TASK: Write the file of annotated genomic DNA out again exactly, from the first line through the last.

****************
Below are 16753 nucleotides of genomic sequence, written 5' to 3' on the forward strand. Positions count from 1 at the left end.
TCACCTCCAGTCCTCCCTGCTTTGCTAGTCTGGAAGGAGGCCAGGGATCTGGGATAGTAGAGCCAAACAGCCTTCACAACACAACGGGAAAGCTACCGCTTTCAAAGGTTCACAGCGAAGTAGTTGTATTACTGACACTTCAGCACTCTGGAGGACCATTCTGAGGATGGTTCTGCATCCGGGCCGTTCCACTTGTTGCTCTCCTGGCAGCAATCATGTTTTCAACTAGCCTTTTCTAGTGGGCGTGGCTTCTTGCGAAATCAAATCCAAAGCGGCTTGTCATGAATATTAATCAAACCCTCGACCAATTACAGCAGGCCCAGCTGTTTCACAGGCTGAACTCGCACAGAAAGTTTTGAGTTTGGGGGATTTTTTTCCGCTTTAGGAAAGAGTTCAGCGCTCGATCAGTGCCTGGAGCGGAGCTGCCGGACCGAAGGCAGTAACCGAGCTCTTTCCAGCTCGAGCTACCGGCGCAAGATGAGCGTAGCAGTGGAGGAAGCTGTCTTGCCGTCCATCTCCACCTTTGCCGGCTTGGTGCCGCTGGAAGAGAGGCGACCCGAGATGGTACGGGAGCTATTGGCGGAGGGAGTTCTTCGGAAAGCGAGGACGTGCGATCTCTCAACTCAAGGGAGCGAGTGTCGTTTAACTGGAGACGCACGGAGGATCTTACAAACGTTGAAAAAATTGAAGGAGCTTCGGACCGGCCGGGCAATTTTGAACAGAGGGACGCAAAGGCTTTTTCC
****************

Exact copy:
Below are 16753 nucleotides of genomic sequence, written 5' to 3' on the forward strand. Positions count from 1 at the left end.
TCACCTCCAGTCCTCCCTGCTTTGCTAGTCTGGAAGGAGGCCAGGGATCTGGGATAGTAGAGCCAAACAGCCTTCACAACACAACGGGAAAGCTACCGCTTTCAAAGGTTCACAGCGAAGTAGTTGTATTACTGACACTTCAGCACTCTGGAGGACCATTCTGAGGATGGTTCTGCATCCGGGCCGTTCCACTTGTTGCTCTCCTGGCAGCAATCATGTTTTCAACTAGCCTTTTCTAGTGGGCGTGGCTTCTTGCGAAATCAAATCCAAAGCGGCTTGTCATGAATATTAATCAAACCCTCGACCAATTACAGCAGGCCCAGCTGTTTCACAGGCTGAACTCGCACAGAAAGTTTTGAGTTTGGGGGATTTTTTTCCGCTTTAGGAAAGAGTTCAGCGCTCGATCAGTGCCTGGAGCGGAGCTGCCGGACCGAAGGCAGTAACCGAGCTCTTTCCAGCTCGAGCTACCGGCGCAAGATGAGCGTAGCAGTGGAGGAAGCTGTCTTGCCGTCCATCTCCACCTTTGCCGGCTTGGTGCCGCTGGAAGAGAGGCGACCCGAGATGGTACGGGAGCTATTGGCGGAGGGAGTTCTTCGGAAAGCGAGGACGTGCGATCTCTCAACTCAAGGGAGCGAGTGTCGTTTAACTGGAGACGCACGGAGGATCTTACAAACGTTGAAAAAATTGAAGGAGCTTCGGACCGGCCGGGCAATTTTGAACAGAGGGACGCAAAGGCTTTTTCC